This is why I prefer to get forecasts from John Williams at shadow stats: http://www.shadowstats.com/.

And, I continue to buy gold and silver despite what government pundits say about them being “junk.” Looking at how this government has shaped up, I continue to follow the anti-government advisers who suggest investing in precious metals, iron and war industries (makers of ammunition and guns for war and personal use) and anything else that hedges against the constant debasement of the currency. Gold has doubled in price since obama came to office.

I’d like to see Greenspan’s portfolio and investment profile — think he’s got a some precious metals in there somewhere?


25 posted on 10/20/2013 7:25:04 AM PDT by Bon of Babble (Don't want to brag...but I can still fit into the earrings I wore in high school!!)
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To: moovova
did nothing

Greenspan did worse than nothing. He inexorably undermined the dollar causing people to convert their dollars into bubble investments. He did that in the name of "stimulating" the economy, but all he did was fuel various unsustainable consumption binges and commodity bubbles.

Bernanke is doing the same and essentially preventing and dissuading people from committing dollars to long term investments. Even worse Bernanke is printing money to buy treasuries which only enables the politicians to continue their consumption binge which is arguably even less sustainable than Greenspan's consumer-led binges.

The case of consumers consuming houses was made possible by ridiculously low rates that failed to account for the lack of creditworthiness that those consumers had. There were diminishing job prospects except within the real estate bubble and related industries, there was the inflated prices themselves leading to a diminishing supply of greater fools, and there was imminent inflation which is only being staved off by normal post-bubble deflation.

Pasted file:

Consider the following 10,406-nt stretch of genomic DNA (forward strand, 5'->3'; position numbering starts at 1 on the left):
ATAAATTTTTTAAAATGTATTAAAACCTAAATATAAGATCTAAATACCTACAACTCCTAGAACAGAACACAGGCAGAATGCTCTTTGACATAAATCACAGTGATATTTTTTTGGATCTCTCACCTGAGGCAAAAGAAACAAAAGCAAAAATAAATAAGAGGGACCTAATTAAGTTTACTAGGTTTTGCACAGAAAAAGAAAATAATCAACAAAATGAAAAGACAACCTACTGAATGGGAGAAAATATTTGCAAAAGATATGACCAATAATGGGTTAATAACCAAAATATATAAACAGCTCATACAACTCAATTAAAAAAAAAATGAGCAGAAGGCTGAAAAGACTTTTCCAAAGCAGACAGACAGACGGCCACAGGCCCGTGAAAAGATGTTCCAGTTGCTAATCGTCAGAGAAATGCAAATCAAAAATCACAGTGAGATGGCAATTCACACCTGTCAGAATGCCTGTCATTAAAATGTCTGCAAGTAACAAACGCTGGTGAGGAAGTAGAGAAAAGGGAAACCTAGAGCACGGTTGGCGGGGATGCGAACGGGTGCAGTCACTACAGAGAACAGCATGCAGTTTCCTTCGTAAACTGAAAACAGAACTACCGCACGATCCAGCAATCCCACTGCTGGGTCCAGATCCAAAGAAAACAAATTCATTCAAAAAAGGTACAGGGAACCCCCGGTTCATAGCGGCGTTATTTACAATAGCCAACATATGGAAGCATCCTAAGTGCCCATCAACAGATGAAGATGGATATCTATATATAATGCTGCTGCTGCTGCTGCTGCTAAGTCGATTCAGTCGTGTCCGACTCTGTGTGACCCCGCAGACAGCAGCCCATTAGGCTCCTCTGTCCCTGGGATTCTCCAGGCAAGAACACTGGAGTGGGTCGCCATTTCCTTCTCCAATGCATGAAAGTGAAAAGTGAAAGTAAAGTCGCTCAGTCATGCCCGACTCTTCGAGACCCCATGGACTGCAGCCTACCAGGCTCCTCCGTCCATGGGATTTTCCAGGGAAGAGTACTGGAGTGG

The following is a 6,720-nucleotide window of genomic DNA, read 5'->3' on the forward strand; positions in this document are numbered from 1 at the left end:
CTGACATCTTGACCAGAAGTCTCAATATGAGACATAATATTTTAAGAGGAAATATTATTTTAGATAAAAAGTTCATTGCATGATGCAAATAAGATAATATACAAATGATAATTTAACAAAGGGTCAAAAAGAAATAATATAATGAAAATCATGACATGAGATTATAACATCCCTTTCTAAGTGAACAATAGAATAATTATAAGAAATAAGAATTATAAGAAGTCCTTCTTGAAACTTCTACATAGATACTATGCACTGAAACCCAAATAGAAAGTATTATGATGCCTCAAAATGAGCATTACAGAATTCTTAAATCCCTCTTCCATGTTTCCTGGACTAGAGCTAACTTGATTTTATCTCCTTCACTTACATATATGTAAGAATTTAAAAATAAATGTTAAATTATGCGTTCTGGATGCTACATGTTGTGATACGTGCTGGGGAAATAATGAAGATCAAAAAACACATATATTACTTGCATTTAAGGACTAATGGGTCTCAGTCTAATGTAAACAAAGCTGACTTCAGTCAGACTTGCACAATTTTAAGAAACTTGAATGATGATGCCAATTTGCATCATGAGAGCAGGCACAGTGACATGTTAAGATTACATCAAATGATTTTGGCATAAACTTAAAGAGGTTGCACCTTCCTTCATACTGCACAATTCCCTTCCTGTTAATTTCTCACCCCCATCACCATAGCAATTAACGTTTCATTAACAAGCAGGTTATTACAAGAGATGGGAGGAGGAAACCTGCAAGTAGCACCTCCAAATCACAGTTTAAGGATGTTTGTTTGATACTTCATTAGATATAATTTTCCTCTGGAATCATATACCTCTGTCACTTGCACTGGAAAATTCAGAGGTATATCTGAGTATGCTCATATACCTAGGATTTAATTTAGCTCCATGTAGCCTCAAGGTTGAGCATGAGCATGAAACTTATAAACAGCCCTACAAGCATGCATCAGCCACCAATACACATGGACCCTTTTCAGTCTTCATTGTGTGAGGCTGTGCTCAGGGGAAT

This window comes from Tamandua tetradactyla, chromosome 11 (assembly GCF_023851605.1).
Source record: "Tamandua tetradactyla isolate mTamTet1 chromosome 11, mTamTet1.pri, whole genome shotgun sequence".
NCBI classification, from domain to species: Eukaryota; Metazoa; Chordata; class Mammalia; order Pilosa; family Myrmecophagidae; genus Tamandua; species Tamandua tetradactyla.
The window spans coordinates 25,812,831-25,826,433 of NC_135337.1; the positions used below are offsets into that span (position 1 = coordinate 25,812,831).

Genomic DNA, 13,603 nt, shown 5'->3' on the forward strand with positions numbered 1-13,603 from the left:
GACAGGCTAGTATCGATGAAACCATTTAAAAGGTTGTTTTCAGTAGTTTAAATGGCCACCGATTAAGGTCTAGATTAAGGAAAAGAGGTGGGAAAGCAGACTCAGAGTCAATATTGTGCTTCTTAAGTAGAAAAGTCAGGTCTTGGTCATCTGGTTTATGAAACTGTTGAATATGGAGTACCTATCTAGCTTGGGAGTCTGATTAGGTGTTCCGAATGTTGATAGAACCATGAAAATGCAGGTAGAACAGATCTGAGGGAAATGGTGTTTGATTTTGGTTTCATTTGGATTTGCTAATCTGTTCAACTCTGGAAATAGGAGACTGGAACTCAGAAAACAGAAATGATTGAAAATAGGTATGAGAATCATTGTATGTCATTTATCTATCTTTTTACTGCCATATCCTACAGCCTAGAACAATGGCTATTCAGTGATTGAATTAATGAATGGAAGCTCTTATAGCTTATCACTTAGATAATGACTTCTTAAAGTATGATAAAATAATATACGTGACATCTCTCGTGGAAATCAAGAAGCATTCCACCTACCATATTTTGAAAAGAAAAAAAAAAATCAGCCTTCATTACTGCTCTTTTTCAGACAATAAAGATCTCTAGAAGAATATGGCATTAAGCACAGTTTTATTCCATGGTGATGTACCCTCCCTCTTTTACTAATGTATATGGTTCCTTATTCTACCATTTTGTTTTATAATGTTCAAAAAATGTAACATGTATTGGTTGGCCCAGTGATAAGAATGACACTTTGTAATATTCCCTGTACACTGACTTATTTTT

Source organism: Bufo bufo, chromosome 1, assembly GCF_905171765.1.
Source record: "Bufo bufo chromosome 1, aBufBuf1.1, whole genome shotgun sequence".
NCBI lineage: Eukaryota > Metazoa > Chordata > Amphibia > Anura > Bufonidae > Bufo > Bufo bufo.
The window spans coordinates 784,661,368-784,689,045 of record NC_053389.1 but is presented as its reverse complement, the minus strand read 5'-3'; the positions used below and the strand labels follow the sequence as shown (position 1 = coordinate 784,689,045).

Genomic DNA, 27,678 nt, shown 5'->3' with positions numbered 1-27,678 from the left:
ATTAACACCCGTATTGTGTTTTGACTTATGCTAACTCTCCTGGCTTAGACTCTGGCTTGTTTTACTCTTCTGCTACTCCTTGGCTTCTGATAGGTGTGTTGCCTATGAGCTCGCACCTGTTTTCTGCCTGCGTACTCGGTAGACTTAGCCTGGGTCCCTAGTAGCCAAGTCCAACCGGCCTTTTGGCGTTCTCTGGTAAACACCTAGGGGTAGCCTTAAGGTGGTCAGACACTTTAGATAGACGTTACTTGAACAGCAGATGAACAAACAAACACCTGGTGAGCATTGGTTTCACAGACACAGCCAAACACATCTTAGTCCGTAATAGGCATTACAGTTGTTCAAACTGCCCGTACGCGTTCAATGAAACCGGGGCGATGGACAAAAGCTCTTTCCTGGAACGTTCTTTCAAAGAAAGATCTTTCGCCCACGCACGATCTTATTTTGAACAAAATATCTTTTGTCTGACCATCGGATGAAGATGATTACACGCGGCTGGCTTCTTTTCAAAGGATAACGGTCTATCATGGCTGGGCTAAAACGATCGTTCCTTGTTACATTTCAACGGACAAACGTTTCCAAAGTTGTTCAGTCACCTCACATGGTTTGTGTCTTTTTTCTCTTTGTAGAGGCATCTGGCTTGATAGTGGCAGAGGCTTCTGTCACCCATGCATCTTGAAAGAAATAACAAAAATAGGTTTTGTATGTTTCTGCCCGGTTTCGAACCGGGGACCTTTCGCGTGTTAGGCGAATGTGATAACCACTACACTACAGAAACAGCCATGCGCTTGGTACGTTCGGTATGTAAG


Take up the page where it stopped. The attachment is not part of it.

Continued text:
In the case of politicians consuming America's capital and resources, there is no conceivable way that we can pay back our debt either by raising taxes or reducing spending. The interest rates that the US pays are currently a small fraction of the rate we should pay based on our country's prospects (sliding into socialism), based on the undermining of the dollar, and the end of the supply of greater fools (e.g. Japanese) for our debt.

Over the long run it's the undermining of the dollar by both Greenspan and Bernanke that does the most damage. It prevents and dissuades people from making long term beneficial investments in favor of short term speculation in various bubbles.

26 posted on 10/20/2013 7:32:01 AM PDT by palmer (Obama = Carter + affirmative action)
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To: knarf
I agree 100%

Libertarian and Objectivist worldviews have a fatal flaw, and that is Pride. Pride and confidence are exalted as virtues in those systems when they are actually hubris and folly.

We are finite and fully understand nothing, and are continually surprised and dismayed. That is why we should conform our decisions to God's directives and principles, even when it is not convenient. We do not have, nor will we ever have, all the data points.

Wisdom comes from God; not from Harvard , Columbia, or Alan Greenspan.

As the maxim says, “All power tends to corrupt; absolute power corrupts absolutely.”

27 posted on 10/20/2013 7:40:14 AM PDT by ecomcon
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To: RetSignman